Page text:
Anomalous cation diffusion in salt-doped confined bilayer ice†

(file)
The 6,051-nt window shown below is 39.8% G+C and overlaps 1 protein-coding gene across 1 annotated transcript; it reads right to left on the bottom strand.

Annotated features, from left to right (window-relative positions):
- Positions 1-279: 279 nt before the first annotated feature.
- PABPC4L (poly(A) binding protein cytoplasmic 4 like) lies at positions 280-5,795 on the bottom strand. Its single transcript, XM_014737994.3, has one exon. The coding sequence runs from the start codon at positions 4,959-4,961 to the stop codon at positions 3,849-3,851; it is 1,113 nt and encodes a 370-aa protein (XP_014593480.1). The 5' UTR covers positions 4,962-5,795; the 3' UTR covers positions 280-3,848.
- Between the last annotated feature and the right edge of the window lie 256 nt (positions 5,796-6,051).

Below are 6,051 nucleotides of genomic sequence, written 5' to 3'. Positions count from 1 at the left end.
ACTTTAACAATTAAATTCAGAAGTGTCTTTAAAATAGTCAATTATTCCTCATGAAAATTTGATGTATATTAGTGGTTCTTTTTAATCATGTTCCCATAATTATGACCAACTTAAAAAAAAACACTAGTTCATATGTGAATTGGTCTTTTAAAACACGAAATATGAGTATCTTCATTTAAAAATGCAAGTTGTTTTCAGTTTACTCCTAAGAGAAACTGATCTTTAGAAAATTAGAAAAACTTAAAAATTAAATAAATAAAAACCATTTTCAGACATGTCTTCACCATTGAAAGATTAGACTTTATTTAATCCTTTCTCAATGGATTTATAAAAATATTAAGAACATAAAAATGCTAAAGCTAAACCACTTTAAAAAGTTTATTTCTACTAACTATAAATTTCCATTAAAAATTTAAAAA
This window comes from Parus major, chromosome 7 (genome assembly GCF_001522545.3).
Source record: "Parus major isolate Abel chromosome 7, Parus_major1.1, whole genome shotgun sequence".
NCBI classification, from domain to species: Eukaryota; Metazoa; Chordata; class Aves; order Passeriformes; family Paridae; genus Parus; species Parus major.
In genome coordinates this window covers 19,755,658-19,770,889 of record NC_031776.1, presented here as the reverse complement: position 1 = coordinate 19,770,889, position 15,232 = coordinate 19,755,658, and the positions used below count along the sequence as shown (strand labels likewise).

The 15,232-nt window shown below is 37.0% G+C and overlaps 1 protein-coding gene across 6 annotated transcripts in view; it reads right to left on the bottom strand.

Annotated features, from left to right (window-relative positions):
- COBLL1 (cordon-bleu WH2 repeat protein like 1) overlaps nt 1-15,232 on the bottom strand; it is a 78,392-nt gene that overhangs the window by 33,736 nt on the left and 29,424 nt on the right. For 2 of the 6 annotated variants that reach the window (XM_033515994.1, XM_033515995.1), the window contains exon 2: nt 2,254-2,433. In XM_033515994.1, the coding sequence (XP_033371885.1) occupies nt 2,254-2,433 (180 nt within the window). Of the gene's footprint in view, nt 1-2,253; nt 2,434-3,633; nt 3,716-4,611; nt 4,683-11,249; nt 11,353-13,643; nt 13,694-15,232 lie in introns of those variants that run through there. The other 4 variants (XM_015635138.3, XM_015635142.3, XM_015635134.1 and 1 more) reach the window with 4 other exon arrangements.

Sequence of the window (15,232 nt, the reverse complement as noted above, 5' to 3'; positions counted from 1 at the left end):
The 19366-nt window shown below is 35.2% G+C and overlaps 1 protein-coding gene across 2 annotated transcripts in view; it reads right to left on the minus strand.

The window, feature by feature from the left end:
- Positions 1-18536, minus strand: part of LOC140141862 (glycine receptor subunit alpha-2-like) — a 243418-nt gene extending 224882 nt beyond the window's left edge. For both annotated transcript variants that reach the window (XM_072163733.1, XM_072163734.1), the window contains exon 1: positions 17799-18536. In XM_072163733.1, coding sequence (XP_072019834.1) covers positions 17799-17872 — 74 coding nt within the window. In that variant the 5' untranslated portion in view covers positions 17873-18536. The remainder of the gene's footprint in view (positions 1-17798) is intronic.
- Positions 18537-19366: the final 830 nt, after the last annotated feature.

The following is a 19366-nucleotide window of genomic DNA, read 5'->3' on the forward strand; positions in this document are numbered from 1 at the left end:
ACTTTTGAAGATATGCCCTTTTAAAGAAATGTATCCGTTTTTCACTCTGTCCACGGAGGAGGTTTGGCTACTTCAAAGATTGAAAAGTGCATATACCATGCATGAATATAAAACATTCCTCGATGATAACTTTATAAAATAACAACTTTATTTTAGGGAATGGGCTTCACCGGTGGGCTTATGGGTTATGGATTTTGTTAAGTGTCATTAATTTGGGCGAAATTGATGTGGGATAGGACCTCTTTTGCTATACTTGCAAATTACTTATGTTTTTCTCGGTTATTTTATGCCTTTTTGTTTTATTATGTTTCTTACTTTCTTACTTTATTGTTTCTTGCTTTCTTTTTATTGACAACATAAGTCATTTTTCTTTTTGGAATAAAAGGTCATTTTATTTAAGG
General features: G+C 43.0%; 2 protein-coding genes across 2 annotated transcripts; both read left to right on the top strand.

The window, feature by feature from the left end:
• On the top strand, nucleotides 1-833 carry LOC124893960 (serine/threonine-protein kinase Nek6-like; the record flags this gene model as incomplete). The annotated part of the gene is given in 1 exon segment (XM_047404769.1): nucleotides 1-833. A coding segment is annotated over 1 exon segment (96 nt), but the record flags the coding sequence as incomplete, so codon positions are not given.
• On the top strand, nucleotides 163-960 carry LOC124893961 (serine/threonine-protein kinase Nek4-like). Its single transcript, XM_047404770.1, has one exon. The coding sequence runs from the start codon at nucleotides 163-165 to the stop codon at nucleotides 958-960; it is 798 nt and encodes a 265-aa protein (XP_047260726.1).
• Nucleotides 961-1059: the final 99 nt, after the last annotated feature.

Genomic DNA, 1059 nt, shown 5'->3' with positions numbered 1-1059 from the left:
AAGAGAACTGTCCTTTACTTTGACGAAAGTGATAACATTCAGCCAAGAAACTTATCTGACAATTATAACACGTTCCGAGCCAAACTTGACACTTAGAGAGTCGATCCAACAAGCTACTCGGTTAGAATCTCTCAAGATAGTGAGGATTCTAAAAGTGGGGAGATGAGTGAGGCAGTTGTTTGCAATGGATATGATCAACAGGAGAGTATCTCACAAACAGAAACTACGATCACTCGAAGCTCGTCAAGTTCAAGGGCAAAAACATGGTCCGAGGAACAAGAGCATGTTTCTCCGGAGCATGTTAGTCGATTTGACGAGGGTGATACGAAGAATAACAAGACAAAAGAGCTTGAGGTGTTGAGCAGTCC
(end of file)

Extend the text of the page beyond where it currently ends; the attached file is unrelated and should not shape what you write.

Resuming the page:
The diffusive dynamics of aqueous electrolyte solutions in nanoconfined spaces has attracted considerable attention due to their potential applications in desalination, biosensors and supercapacitors. Here we show by molecular dynamics simulations that lithium and sodium ions diffuse at a rate at least an order of magnitude higher than that of water molecules when the ions are trapped in an ice bilayer confined between two parallel plates. This novel picture is in sharp contrast to the prevailing view that the diffusion rate of ions is comparable to or even lower than that of water in both bulk and confined solutions. The predicted high ion mobility stems from frequent lateral hopping of ions along the coordination sites inside the hydrogen-bonding network connecting the two water layers of the ice bilayer. This anomalous diffusion should provide new insights into the physics of confined aqueous electrolytes.